“When Jean divorced me, a fundamental scientific tenet I’d clung to—since being a mind-blown grade schooler hearing it for the FIRST TIME—was DEBUNKED. Everything—from Stephen Hawking’s BRAIN to a molten flash of goo bubbling at the Earth’s core—shared an undeniable COMMONALITY—That being, every damn atom in the UNIVERSE, was made from the SAME basic matter. Well, Having my HEART BROKEN meant NOTHING mattered.”
Sorry, Ray, I nodded off there. Jean left you? You don’t say, Ray! Why? Why would she do that? Why, you are such an interesting fellow what with your oh-so-convincing and not at all crude and excessive shoehorning in of shallow science-isms (fundamental, tenet, debunked, Stephen Hawking, molten, core, commonality, matter, universe, jism) and your pulse quickening randomly EMPHASISED speech patterns. Stephen Hawking’s BRAIN, you say! Golly, Ray, and yet you say JEAN left you? I bet the winter nights just flew BY for you two. An undeniable COMMONALITY, yet! C’mon, Ray, NO tears. It’s Jean’s loss, Ray. Honest. Here let’s make a VOLCANO with some Diet Coke and some MENTOS! SCIENCE, Ray! SCIENCE! Cry into the science, Ray! Science Won’t LEAVE you, Ray! Cry into the SCIENCE!
Seriously the whole things like this. Any chance which arises for characterisation is rudely shouldered out of the way so that Azzarello can parade another of his fundamentally empty linguistic pirouettes, which impress no one more than himself. Dreadful, dreadful, self-indulgent stuff. Personally I pick as the utter nadir of this approach what came on p.10 when Wonder Woman’s brain emitted this tripe:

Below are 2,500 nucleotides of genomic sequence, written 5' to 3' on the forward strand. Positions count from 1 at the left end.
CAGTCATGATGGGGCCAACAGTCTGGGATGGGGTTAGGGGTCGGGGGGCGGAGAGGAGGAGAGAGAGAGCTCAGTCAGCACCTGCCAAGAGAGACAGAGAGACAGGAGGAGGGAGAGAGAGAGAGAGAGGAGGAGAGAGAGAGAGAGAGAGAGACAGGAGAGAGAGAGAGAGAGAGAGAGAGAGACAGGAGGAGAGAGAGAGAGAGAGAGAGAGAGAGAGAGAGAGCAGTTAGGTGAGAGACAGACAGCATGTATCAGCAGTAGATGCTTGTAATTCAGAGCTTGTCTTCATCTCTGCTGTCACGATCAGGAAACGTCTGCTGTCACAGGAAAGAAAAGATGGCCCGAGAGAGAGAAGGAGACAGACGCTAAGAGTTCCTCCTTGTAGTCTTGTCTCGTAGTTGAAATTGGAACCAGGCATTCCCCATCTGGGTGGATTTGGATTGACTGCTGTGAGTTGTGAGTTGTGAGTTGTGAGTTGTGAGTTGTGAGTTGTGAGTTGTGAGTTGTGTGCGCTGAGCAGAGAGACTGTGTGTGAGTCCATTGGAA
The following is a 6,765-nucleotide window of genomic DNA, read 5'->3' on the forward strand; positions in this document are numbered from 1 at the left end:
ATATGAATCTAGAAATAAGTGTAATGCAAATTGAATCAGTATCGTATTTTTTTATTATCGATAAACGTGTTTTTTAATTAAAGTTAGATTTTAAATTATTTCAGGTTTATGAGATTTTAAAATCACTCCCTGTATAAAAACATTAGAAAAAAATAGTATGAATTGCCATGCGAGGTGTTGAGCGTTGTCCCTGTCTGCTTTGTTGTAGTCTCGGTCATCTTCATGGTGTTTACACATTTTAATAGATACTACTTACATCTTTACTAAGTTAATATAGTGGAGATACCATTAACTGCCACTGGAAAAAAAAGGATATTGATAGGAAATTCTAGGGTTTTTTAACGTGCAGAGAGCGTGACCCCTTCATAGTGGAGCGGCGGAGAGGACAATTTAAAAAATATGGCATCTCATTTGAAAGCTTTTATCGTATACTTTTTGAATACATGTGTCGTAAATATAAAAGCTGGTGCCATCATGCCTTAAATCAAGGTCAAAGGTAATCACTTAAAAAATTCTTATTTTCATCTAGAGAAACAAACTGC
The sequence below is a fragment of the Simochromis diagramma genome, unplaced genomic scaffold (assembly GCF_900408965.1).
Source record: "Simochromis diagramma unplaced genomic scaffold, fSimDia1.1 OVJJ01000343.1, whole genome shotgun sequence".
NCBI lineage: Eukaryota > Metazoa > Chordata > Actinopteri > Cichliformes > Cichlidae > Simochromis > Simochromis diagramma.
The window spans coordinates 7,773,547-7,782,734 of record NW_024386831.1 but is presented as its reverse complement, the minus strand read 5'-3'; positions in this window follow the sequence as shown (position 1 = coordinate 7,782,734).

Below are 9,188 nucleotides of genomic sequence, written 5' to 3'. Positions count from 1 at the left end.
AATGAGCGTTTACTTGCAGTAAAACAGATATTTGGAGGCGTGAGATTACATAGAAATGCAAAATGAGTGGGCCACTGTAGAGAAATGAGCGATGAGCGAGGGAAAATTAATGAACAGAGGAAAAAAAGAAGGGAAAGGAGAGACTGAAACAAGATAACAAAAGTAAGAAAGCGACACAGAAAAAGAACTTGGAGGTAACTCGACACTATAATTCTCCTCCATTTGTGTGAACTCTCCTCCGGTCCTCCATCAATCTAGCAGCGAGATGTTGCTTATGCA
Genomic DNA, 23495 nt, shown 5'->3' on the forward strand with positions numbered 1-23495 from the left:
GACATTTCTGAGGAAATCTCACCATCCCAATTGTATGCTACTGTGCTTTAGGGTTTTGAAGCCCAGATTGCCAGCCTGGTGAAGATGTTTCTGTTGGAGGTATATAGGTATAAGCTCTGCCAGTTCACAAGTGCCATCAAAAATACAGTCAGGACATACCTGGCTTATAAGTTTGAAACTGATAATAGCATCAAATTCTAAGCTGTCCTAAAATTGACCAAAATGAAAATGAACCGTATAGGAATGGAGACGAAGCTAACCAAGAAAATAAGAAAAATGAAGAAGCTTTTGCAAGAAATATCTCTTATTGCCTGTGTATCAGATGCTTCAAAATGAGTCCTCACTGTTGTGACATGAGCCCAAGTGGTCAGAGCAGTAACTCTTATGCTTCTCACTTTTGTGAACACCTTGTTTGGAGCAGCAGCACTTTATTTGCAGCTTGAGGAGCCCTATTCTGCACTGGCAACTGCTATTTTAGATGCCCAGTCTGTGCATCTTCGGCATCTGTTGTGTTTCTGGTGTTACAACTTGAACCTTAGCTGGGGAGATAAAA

“How many times have we saved them? A hundred? A HUNDRED hundred? Though the math may elude…the SENTIMENT does not.”
Rushing past the weird innumeracy of “a HUNDRED hundred” we get “…the math may elude…” Seriously? I was under the impression Wonder Woman was a kick-ass feminist Amazon breaking faces in the name of Peace and Love not some Elizabethan dandy-man.
There’s barely enough plot in this comic for half a comic, and then to dollop on top all this obnoxious showboating results in a not terribly well-written comic. That's a pretty basic mistake to make.
INTERLUDE #2: Exclusive Extract from Frank Miller’s John Ford’s “’TIS PITY SHE’S A WHORE”!
Scene: The interior of YE OLDE COMIC EXPERIENCE. Scrolls and leather bound volumes festoon the sturdy shelving. A bear of a man (BRIAN A HIBBS) hunkers behind the counter tapping at an abacus, his florid and hirsute face cauliflowered in concentration. A small brass bell tinkles as the stout door opens inward and tumbling into the shop, resplendent in doublet and hose, cassock aswirl, is the slighter but no less furry figure of JEFF OF LESTER.
JEFF OF LESTER: “Privvy, Sirrah, hast thine crusty experience and tender mentals allowed thee to ably scry the quantities required for the 1:200 Jim Lee “Static and Over Rendered Variant”? Pray tell, lest FOC pass ne’er to return! Pray tarry not and fly thine answer on wings fleeter than Hermes!!”
BRIAN A HIBBS: “Hey nonny ho, a ho nonny hey! Nay, sweet Jeff. And ‘tis to fear I shall ne’er do such. FOR MAY THE DEVIL TAKE ME FOR A PAPIST, THE MATH DOTH ELUDE!
PART THE FIFTH: Concluding Remarks